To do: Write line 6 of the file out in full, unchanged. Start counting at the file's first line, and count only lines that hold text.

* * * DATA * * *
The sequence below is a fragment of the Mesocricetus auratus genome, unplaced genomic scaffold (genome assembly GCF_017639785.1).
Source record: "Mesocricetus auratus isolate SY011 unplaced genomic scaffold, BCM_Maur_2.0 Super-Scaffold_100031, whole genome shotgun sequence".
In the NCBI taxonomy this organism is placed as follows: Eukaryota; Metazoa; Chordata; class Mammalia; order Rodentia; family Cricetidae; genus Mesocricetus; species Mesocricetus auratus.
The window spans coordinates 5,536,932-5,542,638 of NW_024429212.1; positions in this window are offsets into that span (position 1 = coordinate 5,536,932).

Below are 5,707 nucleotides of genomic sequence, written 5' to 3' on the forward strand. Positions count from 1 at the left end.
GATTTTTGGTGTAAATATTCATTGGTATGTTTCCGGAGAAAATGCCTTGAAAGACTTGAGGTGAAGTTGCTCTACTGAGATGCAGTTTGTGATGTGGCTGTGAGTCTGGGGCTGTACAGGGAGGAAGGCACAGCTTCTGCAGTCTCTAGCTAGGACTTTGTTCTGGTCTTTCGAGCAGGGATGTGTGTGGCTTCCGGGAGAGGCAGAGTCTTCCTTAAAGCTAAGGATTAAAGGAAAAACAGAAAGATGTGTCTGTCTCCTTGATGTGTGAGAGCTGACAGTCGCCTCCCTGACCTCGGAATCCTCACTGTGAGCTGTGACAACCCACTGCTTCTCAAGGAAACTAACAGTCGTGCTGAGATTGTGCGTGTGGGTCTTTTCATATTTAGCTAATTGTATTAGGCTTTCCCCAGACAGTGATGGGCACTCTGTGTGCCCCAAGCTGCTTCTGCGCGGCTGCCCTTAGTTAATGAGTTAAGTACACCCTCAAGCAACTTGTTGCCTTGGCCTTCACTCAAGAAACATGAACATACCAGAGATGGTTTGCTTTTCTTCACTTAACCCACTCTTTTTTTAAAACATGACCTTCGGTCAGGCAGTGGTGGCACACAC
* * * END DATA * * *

GATTTTTGGTGTAAATATTCATTGGTATGTTTCCGGAGAAAATGCCTTGAAAGACTTGAGGTGAAGTTGCTCTACTGAGATGCAGTTTGTGATGTGGCTGTGAGTCTGGGGCTGTACAGGGAGGAAGGCACAGCTTCTGCAGTCTCTAGCTAGGACTTTGTTCTGGTCTTTCGAGCAGGGATGTGTGTGGCTTCCGGGAGAGGCAGAGTCTTCCTTAAAGCTAAGGATTAAAGGAAAAACAGAAAGATGTGTCTGTCTCCTTGATGTGTGAGAGCTGACAGTCGCCTCCCTGACCTCGGAATCCTCACTGTGAGCTGTGACAACCCACTGCTTCTCAAGGAAACTAACAGTCGTGCTGAGATTGTGCGTGTGGGTCTTTTCATATTTAGCTAATTGTATTAGGCTTTCCCCAGACAGTGATGGGCACTCTGTGTGCCCCAAGCTGCTTCTGCGCGGCTGCCCTTAGTTAATGAGTTAAGTACACCCTCAAGCAACTTGTTGCCTTGGCCTTCACTCAAGAAACATGAACATACCAGAGATGGTTTGCTTTTCTTCACTTAACCCACTCTTTTTTTAAAACATGACCTTCGGTCAGGCAGTGGTGGCACACAC